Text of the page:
Good morning, Donetsk -- Ukraine rebels spread the word on radio
If you`re channel hopping in the restive eastern Ukraine city of Donetsk these days you can still tune in to the usual soft rock and Russian ballads. Just keep an ear out for tank driver recruitment calls.
Donetsk: If you`re channel hopping in the restive eastern Ukraine city of Donetsk these days you can still tune in to the usual soft rock and Russian ballads. Just keep an ear out for tank driver recruitment calls.
Welcome to Radio Republic -- the only official station of the self-proclaimed rebel Donetsk People`s Republic, coming at the war-torn region with a blend of patriotic jingles and political diatribes to keep listeners tuned in.
Run from a makeshift studio inside the rebel`s heavily-fortified headquarters, the station -- along with a TV channel seized by the pro-Moscow insurgents -- is used by separatist leaders to promote their views and recruit fighters.
The rebels` black, blue and red flag hangs on the studio wall as the main presenter Georgy recites the latest advice and exhortations to listeners.
Next up is a recruitment ad: "Miners, take up arms and defend your land -- tomorrow will be too late," it says to rousing music.
Georgy asked that his surname not be reported and his face not to be photographed due to the illegal nature of the operation.
Bespectacled and bedecked in jeans and sneakers, his outfit is a change from the gun-toting, camouflage-clad rebel fighters roaming the region.
"I`ve made my choice. I don`t stand at checkpoints with a gun but I don`t rule it out. I am better at this than I am at shooting," Georgy said. A former DJ on a commercial music station, Georgy joined the newly-formed outlet in April after manning barricades outside rebel headquarters.
The station airs on two FM frequencies and also streams online.
The pirate station uses a satellite link to rebroadcast a Russian state talk channel Vesti FM, which it then interrupts with its own jingles, news and discussion shows.
"We`re just terrorists and separatists and I don`t know how many criminal charges there are for our activities," Georgy said.
He was referring to Kiev`s view of the separatist rebels, who held self-rule referendums in May in the restive eastern Donetsk and Luhansk regions that were denounced by the West and Ukraine`s new leadership as illegal.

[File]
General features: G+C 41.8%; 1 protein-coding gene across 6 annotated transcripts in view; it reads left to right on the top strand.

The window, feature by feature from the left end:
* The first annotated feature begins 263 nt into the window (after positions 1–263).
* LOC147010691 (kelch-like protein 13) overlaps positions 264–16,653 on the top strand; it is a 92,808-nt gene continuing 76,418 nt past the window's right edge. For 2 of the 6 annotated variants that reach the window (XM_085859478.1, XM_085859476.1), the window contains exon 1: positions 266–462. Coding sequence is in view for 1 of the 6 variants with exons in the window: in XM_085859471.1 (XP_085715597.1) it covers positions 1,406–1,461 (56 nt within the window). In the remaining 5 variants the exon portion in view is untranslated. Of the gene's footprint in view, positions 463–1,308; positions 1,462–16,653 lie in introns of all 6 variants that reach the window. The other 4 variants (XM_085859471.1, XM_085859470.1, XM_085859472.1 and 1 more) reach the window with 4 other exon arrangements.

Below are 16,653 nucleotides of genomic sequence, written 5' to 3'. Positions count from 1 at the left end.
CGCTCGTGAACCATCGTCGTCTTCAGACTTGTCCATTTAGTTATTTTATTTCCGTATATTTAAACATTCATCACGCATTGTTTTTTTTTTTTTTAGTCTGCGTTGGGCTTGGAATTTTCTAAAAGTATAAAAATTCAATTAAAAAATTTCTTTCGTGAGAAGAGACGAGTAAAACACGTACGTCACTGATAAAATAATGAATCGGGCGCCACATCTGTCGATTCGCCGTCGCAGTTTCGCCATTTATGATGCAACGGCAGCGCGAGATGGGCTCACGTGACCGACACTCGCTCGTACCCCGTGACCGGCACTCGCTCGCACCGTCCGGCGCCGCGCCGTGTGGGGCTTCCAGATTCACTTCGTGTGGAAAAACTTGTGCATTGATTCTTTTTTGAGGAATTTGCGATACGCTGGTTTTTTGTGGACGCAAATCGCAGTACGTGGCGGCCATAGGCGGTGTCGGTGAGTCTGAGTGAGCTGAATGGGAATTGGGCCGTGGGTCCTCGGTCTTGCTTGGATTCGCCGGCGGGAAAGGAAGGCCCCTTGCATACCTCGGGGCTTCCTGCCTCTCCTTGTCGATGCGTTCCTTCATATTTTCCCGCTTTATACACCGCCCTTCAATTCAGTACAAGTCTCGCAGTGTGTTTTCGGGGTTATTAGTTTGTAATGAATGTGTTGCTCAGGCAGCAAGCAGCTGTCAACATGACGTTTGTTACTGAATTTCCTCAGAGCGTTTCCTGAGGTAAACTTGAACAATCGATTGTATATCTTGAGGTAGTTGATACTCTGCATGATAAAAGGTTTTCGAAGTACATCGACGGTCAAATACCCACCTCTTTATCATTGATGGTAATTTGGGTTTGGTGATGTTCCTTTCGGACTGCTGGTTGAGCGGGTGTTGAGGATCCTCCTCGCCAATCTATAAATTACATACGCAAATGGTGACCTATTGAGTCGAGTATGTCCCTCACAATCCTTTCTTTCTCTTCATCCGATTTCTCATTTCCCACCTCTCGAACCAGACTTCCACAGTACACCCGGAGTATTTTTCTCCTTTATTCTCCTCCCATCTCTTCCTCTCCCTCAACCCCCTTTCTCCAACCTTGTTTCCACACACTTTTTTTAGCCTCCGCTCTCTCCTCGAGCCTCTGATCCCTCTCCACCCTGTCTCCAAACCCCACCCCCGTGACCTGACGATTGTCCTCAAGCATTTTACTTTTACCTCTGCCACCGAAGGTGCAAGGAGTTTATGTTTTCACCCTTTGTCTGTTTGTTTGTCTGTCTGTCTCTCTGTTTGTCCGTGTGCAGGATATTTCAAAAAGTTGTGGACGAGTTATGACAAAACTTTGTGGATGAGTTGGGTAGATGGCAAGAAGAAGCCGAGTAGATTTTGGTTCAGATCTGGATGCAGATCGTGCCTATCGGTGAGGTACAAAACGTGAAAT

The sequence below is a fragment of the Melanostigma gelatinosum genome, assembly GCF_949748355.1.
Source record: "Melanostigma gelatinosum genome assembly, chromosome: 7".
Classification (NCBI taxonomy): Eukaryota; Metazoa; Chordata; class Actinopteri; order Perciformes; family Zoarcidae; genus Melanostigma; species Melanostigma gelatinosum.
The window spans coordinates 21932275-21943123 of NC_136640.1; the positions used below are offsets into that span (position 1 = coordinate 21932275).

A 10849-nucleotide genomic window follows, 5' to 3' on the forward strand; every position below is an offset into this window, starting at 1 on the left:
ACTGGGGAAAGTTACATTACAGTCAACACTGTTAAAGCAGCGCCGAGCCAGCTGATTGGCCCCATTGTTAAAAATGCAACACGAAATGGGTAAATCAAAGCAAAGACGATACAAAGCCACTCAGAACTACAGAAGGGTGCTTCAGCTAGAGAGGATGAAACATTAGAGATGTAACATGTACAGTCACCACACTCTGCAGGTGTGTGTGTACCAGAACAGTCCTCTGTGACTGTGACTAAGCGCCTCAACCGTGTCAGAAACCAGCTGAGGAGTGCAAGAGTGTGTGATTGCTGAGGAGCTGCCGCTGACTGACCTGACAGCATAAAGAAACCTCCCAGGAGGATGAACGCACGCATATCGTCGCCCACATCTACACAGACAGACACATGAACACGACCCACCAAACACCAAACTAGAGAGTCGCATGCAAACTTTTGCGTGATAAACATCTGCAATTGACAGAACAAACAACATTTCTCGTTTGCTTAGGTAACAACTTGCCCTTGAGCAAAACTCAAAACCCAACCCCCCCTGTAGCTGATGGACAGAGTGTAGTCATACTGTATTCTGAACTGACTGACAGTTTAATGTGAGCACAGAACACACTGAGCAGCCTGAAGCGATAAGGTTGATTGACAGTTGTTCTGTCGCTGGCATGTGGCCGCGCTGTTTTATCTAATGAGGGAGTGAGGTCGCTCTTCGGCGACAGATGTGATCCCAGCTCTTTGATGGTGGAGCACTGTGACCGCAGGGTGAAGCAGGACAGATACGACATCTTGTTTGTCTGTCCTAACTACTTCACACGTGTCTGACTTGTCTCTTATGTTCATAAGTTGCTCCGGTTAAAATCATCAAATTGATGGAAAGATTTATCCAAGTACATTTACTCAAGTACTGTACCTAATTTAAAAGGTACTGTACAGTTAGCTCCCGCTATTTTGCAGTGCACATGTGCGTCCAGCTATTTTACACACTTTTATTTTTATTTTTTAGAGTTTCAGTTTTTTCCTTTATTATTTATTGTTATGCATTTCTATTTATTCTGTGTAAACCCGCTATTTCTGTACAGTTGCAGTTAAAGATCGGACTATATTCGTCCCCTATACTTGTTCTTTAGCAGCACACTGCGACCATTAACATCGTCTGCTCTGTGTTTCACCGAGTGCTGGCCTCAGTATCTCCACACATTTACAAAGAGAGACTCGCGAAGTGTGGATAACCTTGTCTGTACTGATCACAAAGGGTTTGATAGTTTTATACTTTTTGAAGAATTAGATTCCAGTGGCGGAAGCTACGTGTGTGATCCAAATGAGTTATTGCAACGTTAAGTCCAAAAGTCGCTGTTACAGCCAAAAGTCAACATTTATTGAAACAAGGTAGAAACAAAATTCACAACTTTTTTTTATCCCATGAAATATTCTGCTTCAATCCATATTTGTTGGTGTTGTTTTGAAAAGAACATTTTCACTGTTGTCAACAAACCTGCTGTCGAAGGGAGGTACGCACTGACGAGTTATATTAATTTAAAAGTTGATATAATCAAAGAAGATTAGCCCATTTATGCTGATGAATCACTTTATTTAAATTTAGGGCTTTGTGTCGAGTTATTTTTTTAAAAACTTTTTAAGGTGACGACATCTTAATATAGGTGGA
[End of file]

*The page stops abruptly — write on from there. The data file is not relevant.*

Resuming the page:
Fighting between the two sides since early April has killed at least 365 civilians and fighters, prompting fears of civil war on the EU`s doorstep.
Georgy said the pirate radio does not have permission to use Vesti FM`s content, though it is hard to see why Russia would object to a station broadcasting its message in eastern Ukraine.
In Donetsk the rebels have systematically taken over or closed down independent and pro-Kiev outlets. The handful of stations still on air mostly play inoffensive pop music.
Radio Republic`s urgent tone is in marked contrast, but Georgy denied it was scaremongering.
"It`s my voice, I wrote the text. It`s the truth. I`m not lying to my listeners," he said.
Next to the studio`s door are two iron bars for protection and a glass-fronted cupboard containing five gas masks.
All 10 staff working in the rudimentary soundproof studio are unpaid volunteers, Georgy said. The station is not the rebel republic`s only media mouthpiece.
Downstairs in the headquarters, supporters pull up chairs around a television showing the Kremlin`s Rossiya 24 rolling news channel -- with the addition of the Donetsk republic`s logo in the top left corner.
The channel -- once Ukrainian public TV -- broadcasts around 30 minutes of its own content each hour, with the rest coming from Rossiya 24, said the producer, who gave his name only as Alexei.
While it doesn`t have official permission to use Rossiya 24 content, the Donetsk rebel channel has "unspoken agreements" on sharing information and footage with Russian TV correspondents in the region, Alexei said.
"In an unrecognised republic, it`s a matter of shared trust and mutual help," he added.
The channel is based at the city`s TV centre, which doubles as a barracks and training centre for rebel fighters.
A much larger operation than its radio counterpart, the channel has around 75 staff -- most former Ukrainian TV employees.
The rebel leadership "asked us to form a new channel," Alexei said.
"At the moment, the main thing is to tell people the truth and show them that their opinion, their choice is very important. This is war, real war."
Rolling text along the bottom of the screen tells viewers to call a helpline to report "looting, kidnappings, terrorism and provocations".
Another ad simply states: "Urgently needed: drivers of light and medium tanks."
The screen then switches to a slick, emotive promotion for the separatist movement.
"Your country is dying... are you an ungrateful brute or someone who can change the world?" it asks.